For more than 40 years Rao has studied viruses and how they can be used to develop vaccines. He is currently researching the new coronavirus (SARS-CoV-2) and working to conduct possible vaccine tests on animal models.
Watching the new coronavirus initially spread in China, Rao saw how hard it was to contain and predicted it would become a global problem. He went to administrators at Catholic University to devise a plan to help the international research effort to create a vaccine.
Rao's research on bacteriophage T4, a benign virus that infects bacteria, helped produce a platform with which to develop vaccines for diseases such as cancer and HIV. In 2018, he published a paper on a dual vaccine he developed "to protect against simultaneous anthrax and plague infections," and his work was published and profiled in a number of outlets including Newsweek.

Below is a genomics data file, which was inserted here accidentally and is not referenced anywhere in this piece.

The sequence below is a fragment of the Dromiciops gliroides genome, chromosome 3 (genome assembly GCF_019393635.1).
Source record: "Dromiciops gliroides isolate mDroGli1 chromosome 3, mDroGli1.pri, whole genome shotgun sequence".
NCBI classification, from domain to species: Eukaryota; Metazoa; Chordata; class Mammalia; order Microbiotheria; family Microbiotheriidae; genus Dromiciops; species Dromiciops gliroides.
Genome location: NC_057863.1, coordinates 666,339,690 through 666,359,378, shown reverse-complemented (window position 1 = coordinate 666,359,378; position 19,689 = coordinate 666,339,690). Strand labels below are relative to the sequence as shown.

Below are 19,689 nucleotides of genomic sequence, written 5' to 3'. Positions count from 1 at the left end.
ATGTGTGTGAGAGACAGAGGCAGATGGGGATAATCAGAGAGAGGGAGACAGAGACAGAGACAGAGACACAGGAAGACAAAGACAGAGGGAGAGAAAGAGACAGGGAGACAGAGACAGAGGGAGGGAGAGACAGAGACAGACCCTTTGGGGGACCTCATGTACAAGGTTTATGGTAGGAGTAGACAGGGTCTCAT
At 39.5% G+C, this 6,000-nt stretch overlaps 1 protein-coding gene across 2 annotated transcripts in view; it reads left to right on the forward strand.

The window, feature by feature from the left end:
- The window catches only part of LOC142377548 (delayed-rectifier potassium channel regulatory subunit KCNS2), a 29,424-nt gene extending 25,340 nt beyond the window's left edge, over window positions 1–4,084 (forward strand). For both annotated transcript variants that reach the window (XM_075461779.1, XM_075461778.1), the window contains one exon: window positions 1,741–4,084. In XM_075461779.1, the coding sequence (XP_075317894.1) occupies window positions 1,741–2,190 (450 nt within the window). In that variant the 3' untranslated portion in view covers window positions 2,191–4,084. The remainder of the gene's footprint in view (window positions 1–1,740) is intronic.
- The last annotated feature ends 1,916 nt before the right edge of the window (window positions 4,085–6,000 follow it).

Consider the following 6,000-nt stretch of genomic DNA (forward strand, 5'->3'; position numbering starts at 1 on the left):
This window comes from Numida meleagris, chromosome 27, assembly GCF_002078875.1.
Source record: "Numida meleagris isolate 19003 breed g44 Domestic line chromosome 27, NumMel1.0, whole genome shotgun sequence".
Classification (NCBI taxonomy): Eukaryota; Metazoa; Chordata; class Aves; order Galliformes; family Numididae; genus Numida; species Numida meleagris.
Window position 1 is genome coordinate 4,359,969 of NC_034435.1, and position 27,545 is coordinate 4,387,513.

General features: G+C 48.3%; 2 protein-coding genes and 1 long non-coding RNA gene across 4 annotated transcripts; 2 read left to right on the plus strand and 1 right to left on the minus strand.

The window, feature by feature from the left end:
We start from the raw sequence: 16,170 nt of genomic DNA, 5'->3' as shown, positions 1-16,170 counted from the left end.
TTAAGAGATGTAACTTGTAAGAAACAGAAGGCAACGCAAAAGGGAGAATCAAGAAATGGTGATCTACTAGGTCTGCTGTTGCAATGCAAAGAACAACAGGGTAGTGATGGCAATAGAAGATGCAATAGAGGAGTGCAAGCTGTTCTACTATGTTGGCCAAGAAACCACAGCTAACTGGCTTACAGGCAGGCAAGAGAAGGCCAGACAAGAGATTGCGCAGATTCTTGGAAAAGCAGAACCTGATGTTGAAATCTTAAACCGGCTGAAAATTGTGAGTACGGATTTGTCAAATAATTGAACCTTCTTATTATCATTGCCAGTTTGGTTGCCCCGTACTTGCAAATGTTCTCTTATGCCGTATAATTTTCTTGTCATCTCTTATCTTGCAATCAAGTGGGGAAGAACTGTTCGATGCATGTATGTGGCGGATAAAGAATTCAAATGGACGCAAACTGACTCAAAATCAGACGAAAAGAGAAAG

What makes his platform unique, he said, is that "we can engineer the ability to incorporate multiple components" for "more effective immune responses." Most coronavirus vaccines focus on only one component, he said, which may not be sufficient for full immune protection.
After Rao approached the university's administration, the provost and other administrators came up with the initiative to release Rao's technology patents to deliver vaccines.
On March 23, Catholic University announced it would be offering royalty-free licenses on patents for Rao's work on the bacteriophage T4 virus platform and vaccine delivery systems. Eligible recipients can either make use of Rao's vaccine candidates or use their own technology in combination with his platform.